Total Revenue Management - The Next Big Step In Revenue Management

By Jaavid Bharucha Corporate Director of Revenue Management, Arbor Lodging Management | October 08, 2017

Revenue management is widely defined as the application of disciplined analytics that predict consumer behavior at the micro-market level and optimize product availability and price to maximize revenue growth. The primary aim of revenue management is selling the right product to the right customer at the right time for the right price. The essence of this discipline is in understanding customers' perception of product value and accurately aligning product prices, placement and availability with each customer segment.

The Evolution of Dynamic Pricing

While the term certainly continues to be a buzz word within the hospitality industry, revenue management has existed in different variations for several decades; in its first iteration, revenue management first gained traction in the airline industry, with airlines matching supply and demand and cross referencing market conditions to anticipate consumer travel patterns. At this time, the discipline was referred to as “dynamic pricing, ” which took it to the next level in terms of frequency. It became increasingly common for price changes to occur on a daily - or even hourly – basis, depending on the market. This was an enormous shift from the longer form fluctuations that would be seen across the board. In high volume markets, dynamic pricing allowed hoteliers to flex the rates as needed, which was a significant departure from any system they had previously employed.

This practice enabled hotels to create a nimble pricing and performance strategy, one which would go on to dictate the future of the industry. Even beyond this, on demand rate shop reporting was an added bonus, making it easier for the revenue managers to review competitor rates and make adjustments at a fast clip. In contrast to the previous practice of having to call competitor hotels periodically or manually visit their websites, the ability to access “dynamic pricing” would forever change the name of the game in the hotel world.

Growing the Business of Revenue Management

Beyond dynamic pricing, the business of revenue management was only just beginning to grow. Over the past five to seven years, revenue management has evolved to incorporate ecommerce and distribution as key components of the function of revenue management. Several hotel management companies continue to hire revenue management positions separate from the ecommerce and distribution. In fact, revenue managers tend to have an ongoing relationship with ecommerce partners to their benefit, selling rooms on various distribution platforms, featuring namely hotel websites ( branded or independent ), GDS ( Global Distribution System ) such as Sabre and Worldspan, and OTA’s ( Online Travel Agencies ) including Expedia and Booking.com.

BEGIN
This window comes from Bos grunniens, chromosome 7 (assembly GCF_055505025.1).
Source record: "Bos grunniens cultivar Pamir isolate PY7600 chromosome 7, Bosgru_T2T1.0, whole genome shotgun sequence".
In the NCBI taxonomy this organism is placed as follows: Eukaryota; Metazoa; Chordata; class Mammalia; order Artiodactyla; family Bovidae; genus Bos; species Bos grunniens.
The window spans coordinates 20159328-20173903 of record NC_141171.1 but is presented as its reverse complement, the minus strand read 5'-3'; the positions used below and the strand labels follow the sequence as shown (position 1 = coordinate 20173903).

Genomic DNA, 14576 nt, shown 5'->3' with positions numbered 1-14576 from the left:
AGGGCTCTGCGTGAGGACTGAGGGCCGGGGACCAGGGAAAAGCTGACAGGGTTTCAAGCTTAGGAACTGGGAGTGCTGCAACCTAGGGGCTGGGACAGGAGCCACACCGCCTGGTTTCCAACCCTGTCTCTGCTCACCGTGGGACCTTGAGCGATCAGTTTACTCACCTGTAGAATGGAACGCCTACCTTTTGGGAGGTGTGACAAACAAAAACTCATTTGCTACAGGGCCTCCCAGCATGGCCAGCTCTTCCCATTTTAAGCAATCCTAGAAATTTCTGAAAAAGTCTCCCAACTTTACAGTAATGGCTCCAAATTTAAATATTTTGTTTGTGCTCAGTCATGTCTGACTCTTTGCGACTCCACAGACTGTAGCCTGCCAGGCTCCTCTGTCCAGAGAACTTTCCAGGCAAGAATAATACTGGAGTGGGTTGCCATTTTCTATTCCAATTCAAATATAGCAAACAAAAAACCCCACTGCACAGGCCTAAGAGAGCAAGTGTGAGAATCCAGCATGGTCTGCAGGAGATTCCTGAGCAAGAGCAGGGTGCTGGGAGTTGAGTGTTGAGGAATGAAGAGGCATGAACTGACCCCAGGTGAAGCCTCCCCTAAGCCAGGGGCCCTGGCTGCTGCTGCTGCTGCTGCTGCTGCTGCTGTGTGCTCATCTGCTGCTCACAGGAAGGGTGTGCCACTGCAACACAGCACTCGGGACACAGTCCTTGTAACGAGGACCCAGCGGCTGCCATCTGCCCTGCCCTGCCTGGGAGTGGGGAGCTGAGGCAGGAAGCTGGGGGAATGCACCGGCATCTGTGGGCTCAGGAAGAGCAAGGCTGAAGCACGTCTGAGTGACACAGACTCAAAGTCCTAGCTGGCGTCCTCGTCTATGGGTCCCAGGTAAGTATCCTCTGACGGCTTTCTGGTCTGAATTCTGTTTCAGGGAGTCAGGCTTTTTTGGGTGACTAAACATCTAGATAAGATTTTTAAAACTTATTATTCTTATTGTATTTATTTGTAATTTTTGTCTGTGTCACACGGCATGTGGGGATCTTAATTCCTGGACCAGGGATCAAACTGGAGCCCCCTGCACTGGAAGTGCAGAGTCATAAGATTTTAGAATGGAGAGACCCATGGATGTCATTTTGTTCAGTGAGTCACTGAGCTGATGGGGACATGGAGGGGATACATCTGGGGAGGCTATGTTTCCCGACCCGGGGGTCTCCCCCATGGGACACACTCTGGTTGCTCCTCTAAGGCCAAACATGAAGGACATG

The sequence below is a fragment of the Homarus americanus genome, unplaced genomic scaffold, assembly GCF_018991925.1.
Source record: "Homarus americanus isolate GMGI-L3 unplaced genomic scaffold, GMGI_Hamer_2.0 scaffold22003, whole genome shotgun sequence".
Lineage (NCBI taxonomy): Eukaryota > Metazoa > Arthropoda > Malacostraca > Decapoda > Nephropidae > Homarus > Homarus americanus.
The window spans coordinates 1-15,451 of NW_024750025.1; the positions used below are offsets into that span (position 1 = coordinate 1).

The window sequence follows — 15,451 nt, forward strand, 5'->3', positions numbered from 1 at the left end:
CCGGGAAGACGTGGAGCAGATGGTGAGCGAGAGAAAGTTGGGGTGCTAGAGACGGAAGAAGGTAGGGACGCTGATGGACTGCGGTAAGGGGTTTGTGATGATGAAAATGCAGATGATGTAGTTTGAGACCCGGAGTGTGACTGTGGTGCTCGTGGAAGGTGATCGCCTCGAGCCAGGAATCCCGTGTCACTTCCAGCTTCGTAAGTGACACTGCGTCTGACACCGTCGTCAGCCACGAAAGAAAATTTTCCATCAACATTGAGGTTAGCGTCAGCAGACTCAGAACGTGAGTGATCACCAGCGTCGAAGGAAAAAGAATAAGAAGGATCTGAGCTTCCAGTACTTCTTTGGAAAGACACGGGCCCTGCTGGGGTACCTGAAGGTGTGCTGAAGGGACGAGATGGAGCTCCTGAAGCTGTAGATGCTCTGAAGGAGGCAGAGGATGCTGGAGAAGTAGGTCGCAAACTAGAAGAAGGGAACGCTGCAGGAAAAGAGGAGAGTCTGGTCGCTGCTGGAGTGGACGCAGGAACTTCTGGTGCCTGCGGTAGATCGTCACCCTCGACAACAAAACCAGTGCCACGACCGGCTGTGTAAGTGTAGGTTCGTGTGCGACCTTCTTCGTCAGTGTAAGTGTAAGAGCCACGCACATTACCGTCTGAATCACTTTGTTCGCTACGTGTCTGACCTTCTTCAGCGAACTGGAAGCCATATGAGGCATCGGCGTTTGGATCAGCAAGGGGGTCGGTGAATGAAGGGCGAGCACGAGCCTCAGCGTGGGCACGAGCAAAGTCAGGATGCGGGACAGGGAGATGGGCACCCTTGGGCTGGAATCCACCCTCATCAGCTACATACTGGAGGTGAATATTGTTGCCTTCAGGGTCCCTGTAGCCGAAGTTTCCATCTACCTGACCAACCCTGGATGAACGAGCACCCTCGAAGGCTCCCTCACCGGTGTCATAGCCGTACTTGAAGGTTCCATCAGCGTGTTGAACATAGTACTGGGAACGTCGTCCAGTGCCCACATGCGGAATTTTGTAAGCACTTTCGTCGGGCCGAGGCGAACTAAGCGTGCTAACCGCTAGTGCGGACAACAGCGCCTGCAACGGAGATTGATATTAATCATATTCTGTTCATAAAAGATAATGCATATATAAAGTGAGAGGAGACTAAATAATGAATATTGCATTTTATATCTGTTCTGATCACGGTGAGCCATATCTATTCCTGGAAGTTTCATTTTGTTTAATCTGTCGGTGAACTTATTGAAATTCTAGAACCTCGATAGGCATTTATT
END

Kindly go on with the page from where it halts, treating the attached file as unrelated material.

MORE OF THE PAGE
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Coming up in January 2018...

Mobile Technology: Relentless Innovation

Technology has become a crucial component in attracting and retaining hotel guests, and the need to enhance a guest’s technology experience is driving a relentless pace of innovation. To meet and exceed guest expectations, 54% of hotels will spend more on technology in 2018, and mobile solutions in particular will top the list of capital investments. Many hotels are integrating mobile booking, mobile keys, mobile payments and mobile check-in into their operations. Other hotels are emphasizing the in-room experience, boosting bandwidth and upgrading flat screen TVs to more easily interface with guest mobile devices. And though not yet mainstream, there are many exciting technology developments on the near horizon. The Internet of Things (loT) is taking form in some places, and can be found in guest room control systems, voice activation systems, and in wearable sensors that can be used for access and payment options. Virtual reality headsets are available at some hotels so guests can enjoy virtual trips to exotic locations or if off-property, preview conference facilities and guest rooms. How long will it be before a hotel employs a fleet of robots for room service, or utilizes a hologram as a concierge, or installs gesture-controlled walls that feature interactive digital displays? Some hotels are already using augmented reality for translation services, or interactive wall maps, or even virtual décor. This pace of innovation is challenging property owners and brands to stay on top of the latest technology trends while still addressing current projects. The January Hotel Business Review will explore what some hotels are doing to maximize their opportunities in the mobile technology space.